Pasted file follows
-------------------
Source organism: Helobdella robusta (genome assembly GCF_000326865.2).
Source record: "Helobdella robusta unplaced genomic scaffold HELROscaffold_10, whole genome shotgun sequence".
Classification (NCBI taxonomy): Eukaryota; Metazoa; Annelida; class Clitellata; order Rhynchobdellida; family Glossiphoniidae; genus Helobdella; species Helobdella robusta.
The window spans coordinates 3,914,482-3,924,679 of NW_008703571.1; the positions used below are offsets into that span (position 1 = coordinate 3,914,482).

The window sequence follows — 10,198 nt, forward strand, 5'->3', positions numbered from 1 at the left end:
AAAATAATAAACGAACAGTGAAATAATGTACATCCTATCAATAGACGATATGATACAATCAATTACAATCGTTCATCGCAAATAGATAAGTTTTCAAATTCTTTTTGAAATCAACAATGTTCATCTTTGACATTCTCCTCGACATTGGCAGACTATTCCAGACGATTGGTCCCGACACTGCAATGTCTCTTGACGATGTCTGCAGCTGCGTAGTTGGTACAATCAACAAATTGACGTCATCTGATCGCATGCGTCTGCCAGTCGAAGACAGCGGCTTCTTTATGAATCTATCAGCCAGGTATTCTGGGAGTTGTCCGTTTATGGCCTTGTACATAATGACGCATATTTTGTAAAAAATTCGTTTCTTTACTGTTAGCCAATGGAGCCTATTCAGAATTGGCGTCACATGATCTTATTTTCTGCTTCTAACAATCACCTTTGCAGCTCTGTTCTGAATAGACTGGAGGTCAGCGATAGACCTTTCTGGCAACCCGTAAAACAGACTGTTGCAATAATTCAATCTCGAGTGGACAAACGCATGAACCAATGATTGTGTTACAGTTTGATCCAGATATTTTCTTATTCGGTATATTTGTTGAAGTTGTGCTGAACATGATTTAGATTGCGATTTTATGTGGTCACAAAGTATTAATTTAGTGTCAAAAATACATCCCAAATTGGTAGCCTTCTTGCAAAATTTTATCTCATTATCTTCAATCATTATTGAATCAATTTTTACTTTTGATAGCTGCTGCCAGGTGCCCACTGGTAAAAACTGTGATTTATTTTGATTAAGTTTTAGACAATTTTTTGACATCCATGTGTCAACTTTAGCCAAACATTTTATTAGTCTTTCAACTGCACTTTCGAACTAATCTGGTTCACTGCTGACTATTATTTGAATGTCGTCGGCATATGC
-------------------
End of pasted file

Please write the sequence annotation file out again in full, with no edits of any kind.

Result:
Source organism: Helobdella robusta (genome assembly GCF_000326865.2).
Source record: "Helobdella robusta unplaced genomic scaffold HELROscaffold_10, whole genome shotgun sequence".
Classification (NCBI taxonomy): Eukaryota; Metazoa; Annelida; class Clitellata; order Rhynchobdellida; family Glossiphoniidae; genus Helobdella; species Helobdella robusta.
The window spans coordinates 3,914,482-3,924,679 of NW_008703571.1; the positions used below are offsets into that span (position 1 = coordinate 3,914,482).

The window sequence follows — 10,198 nt, forward strand, 5'->3', positions numbered from 1 at the left end:
AAAATAATAAACGAACAGTGAAATAATGTACATCCTATCAATAGACGATATGATACAATCAATTACAATCGTTCATCGCAAATAGATAAGTTTTCAAATTCTTTTTGAAATCAACAATGTTCATCTTTGACATTCTCCTCGACATTGGCAGACTATTCCAGACGATTGGTCCCGACACTGCAATGTCTCTTGACGATGTCTGCAGCTGCGTAGTTGGTACAATCAACAAATTGACGTCATCTGATCGCATGCGTCTGCCAGTCGAAGACAGCGGCTTCTTTATGAATCTATCAGCCAGGTATTCTGGGAGTTGTCCGTTTATGGCCTTGTACATAATGACGCATATTTTGTAAAAAATTCGTTTCTTTACTGTTAGCCAATGGAGCCTATTCAGAATTGGCGTCACATGATCTTATTTTCTGCTTCTAACAATCACCTTTGCAGCTCTGTTCTGAATAGACTGGAGGTCAGCGATAGACCTTTCTGGCAACCCGTAAAACAGACTGTTGCAATAATTCAATCTCGAGTGGACAAACGCATGAACCAATGATTGTGTTACAGTTTGATCCAGATATTTTCTTATTCGGTATATTTGTTGAAGTTGTGCTGAACATGATTTAGATTGCGATTTTATGTGGTCACAAAGTATTAATTTAGTGTCAAAAATACATCCCAAATTGGTAGCCTTCTTGCAAAATTTTATCTCATTATCTTCAATCATTATTGAATCAATTTTTACTTTTGATAGCTGCTGCCAGGTGCCCACTGGTAAAAACTGTGATTTATTTTGATTAAGTTTTAGACAATTTTTTGACATCCATGTGTCAACTTTAGCCAAACATTTTATTAGTCTTTCAACTGCACTTTCGAACTAATCTGGTTCACTGCTGACTATTATTTGAATGTCGTCGGCATATGC